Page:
To report a mountain lion sighting or encounter in Summit County, contact the Hot Sulphur Springs CPW office at 970-725-6200.  For after-hours wildlife emergencies, you can also contact the Colorado State Patrol at 970-824-6501 and they will forward your report on to wildlife officers.

"It's important to know how to protect yourself, children, and your pets and what to do if you see a mountain lion," said Huntington. "We also stress the importance of ensuring you are not attracting mountain lions to your home."

  • Do not feed wildlife. Feeding one species will bring in the entire food chain.  Remove bird feeders. Birdseed will attract numerous small game and deer to your yard, which will in turn invite mountain lions.

  • Don't feed pets outside; this can attract raccoons and other animals that are prey for mountain lions.

  • Supervise your pet when outside, especially dusk through dawn.

  • Keep your pets under control. Roaming pets are easy prey and can attract mountain lions. Bring pets in at night. If you leave your pets outside, keep them in a kennel with a secure top.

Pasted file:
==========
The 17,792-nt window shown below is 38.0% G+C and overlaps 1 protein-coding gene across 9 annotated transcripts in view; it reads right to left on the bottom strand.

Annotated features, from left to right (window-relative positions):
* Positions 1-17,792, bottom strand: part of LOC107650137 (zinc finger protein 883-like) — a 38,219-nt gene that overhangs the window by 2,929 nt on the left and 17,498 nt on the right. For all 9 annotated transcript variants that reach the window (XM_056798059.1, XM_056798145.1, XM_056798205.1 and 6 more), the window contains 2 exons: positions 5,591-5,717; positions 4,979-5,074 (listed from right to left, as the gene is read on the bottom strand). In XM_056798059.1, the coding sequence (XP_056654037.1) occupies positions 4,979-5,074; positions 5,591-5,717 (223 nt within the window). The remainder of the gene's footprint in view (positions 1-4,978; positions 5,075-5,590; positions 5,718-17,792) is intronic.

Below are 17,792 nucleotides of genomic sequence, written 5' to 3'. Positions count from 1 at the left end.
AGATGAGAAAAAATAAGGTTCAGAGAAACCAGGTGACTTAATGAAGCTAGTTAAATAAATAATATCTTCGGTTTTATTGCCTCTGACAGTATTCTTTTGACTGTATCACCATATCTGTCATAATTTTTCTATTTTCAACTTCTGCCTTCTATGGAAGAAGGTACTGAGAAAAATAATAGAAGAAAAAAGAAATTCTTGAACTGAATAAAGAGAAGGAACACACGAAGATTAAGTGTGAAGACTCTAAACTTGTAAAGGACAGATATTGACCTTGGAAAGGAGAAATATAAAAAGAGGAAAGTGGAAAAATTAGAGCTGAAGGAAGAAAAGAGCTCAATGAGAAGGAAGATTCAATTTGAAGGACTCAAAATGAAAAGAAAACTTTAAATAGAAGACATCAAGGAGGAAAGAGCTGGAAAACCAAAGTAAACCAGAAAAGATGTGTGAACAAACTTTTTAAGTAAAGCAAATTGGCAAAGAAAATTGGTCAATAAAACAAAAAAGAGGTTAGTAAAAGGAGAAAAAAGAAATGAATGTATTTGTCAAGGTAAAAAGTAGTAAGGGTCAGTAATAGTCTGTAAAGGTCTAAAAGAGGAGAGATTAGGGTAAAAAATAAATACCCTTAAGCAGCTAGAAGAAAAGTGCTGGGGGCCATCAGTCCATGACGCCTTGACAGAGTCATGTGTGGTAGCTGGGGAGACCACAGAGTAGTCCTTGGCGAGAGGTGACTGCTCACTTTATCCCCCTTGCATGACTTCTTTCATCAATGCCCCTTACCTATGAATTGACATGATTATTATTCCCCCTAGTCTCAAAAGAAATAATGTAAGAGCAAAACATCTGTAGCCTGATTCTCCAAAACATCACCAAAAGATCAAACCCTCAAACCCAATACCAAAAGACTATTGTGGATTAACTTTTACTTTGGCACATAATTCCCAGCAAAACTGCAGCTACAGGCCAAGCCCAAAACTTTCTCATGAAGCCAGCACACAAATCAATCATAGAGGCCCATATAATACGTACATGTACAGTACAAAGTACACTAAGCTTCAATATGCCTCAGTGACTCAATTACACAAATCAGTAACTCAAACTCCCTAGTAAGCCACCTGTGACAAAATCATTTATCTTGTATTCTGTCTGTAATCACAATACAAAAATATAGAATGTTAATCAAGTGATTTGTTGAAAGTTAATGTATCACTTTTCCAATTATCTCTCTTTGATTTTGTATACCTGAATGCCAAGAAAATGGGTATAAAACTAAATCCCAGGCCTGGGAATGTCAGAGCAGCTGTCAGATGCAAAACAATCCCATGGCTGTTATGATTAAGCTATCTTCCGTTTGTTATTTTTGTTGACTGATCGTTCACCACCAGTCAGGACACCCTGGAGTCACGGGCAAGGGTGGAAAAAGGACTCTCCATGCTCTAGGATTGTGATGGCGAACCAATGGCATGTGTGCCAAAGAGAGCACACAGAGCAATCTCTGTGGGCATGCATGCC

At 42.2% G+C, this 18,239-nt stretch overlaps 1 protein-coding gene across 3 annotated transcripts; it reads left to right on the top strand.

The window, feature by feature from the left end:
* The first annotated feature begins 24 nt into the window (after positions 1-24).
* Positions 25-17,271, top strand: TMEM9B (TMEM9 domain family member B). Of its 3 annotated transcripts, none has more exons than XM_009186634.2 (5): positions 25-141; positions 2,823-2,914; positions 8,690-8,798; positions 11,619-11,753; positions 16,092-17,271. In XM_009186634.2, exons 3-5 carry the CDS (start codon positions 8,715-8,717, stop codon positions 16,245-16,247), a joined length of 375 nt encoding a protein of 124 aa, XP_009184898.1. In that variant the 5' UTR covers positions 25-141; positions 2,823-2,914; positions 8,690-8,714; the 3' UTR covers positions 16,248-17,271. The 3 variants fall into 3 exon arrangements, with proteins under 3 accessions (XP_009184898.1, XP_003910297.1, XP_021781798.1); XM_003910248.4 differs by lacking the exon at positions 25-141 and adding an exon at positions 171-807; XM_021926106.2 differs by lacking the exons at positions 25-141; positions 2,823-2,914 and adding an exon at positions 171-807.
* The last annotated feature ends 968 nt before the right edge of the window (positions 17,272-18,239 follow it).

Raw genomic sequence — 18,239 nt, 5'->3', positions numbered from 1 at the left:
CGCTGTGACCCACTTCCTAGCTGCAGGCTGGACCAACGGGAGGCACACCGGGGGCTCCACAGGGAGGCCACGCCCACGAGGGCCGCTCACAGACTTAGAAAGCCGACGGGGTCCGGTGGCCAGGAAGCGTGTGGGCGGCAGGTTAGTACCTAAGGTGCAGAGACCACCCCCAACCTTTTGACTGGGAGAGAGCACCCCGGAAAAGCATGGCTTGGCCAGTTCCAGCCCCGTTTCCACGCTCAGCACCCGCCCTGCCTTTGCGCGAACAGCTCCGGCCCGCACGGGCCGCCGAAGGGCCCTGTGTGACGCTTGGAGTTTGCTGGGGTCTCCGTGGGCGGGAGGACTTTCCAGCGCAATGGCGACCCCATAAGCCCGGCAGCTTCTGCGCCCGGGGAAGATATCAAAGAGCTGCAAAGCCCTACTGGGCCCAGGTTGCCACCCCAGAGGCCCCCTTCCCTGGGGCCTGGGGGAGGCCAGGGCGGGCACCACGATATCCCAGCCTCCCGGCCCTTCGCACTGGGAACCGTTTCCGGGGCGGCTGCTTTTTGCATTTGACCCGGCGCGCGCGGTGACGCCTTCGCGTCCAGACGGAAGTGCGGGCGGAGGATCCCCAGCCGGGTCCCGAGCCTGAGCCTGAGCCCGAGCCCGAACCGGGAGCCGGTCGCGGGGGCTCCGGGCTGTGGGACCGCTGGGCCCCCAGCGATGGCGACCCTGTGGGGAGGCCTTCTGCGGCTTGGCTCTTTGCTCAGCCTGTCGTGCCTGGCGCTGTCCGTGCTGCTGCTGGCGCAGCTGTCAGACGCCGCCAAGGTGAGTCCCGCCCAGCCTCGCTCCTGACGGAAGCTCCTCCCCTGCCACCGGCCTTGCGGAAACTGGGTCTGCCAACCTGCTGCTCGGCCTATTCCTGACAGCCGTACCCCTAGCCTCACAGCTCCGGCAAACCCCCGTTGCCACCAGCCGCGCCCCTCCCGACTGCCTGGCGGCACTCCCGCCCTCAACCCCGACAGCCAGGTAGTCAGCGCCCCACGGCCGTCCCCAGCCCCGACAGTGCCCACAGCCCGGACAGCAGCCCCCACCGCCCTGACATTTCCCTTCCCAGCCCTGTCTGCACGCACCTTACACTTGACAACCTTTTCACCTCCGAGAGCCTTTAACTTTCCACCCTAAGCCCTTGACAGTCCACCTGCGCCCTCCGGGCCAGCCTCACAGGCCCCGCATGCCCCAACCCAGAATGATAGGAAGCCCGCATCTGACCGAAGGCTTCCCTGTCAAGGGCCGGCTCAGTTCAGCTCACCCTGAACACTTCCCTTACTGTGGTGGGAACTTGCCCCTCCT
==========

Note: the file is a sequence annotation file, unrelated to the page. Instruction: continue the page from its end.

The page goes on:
• If deer are lingering on your property, you can haze them away (yell, use air horn, alarms, etc.) to minimize the chance of a mountain lion encounter in your yard. If you have deer, you will have mountain lions. Same goes for raccoons.

For more information on living with mountain lions, and what to do if you encounter one, please visit our website.  

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CPW is an enterprise agency, relying primarily on license sales, state parks fees and registration fees to support its operations, including: 43 state parks and more than 350 wildlife areas covering approximately 900,000 acres, management of fishing and hunting, wildlife watching, camping, motorized and non-motorized trails, boating and outdoor education. CPW's work contributes approximately $6 billion in total economic impact annually throughout Colorado.